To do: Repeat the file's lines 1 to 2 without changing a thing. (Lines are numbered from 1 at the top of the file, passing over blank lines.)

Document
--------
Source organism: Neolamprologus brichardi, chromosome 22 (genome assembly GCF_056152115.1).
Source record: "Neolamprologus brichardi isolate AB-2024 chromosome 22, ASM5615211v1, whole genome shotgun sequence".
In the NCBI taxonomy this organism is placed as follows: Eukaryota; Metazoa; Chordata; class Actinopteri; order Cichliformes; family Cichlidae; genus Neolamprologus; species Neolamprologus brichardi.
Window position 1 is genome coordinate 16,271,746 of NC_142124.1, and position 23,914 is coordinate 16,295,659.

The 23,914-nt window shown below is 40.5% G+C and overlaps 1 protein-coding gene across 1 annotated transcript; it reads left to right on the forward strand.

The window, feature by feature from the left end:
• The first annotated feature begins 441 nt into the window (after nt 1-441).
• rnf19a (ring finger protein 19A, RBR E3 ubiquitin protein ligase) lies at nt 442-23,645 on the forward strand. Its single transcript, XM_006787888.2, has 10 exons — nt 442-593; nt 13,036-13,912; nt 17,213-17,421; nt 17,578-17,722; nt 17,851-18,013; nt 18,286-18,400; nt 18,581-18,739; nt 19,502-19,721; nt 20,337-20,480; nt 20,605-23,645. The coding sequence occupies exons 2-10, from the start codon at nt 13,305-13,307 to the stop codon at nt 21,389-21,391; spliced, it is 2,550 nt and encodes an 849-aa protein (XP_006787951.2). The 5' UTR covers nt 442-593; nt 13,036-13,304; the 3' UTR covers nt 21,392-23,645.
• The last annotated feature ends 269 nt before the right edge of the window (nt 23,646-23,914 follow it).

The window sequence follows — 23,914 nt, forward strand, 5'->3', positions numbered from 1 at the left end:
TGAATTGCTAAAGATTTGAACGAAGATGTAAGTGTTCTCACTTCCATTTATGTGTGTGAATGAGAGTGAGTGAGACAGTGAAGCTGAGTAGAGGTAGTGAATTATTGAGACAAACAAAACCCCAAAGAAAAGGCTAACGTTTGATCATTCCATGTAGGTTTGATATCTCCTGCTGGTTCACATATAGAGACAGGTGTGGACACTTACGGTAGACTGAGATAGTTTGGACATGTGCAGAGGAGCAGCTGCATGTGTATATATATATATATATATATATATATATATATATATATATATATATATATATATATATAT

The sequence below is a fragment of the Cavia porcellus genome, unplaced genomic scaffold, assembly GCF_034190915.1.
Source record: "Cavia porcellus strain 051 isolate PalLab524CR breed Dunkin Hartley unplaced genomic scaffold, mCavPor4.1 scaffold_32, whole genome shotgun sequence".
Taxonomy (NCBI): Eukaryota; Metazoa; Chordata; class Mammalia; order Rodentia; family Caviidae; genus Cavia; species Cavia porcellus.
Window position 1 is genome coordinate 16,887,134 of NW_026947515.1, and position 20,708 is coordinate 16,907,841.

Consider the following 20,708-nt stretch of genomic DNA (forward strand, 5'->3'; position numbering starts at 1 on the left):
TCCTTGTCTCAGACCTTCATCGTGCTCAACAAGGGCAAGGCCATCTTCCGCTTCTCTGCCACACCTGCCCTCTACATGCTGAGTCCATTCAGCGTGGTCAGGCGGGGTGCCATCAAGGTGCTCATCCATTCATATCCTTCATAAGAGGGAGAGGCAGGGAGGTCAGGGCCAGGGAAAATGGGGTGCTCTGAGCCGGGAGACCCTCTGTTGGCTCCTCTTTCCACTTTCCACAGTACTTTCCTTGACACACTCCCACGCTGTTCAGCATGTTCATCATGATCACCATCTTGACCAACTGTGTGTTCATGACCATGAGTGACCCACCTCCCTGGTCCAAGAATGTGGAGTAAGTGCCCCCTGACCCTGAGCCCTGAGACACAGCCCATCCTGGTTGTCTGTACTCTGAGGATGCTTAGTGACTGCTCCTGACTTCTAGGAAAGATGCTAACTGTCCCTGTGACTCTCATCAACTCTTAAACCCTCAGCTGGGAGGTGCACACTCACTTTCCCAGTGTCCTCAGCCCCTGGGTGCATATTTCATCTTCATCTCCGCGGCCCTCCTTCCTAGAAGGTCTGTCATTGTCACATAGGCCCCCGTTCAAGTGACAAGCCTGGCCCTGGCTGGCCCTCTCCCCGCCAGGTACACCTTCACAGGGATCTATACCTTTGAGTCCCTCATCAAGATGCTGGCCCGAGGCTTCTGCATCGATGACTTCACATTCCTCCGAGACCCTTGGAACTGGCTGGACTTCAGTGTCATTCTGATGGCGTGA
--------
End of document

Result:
Source organism: Neolamprologus brichardi, chromosome 22 (genome assembly GCF_056152115.1).
Source record: "Neolamprologus brichardi isolate AB-2024 chromosome 22, ASM5615211v1, whole genome shotgun sequence".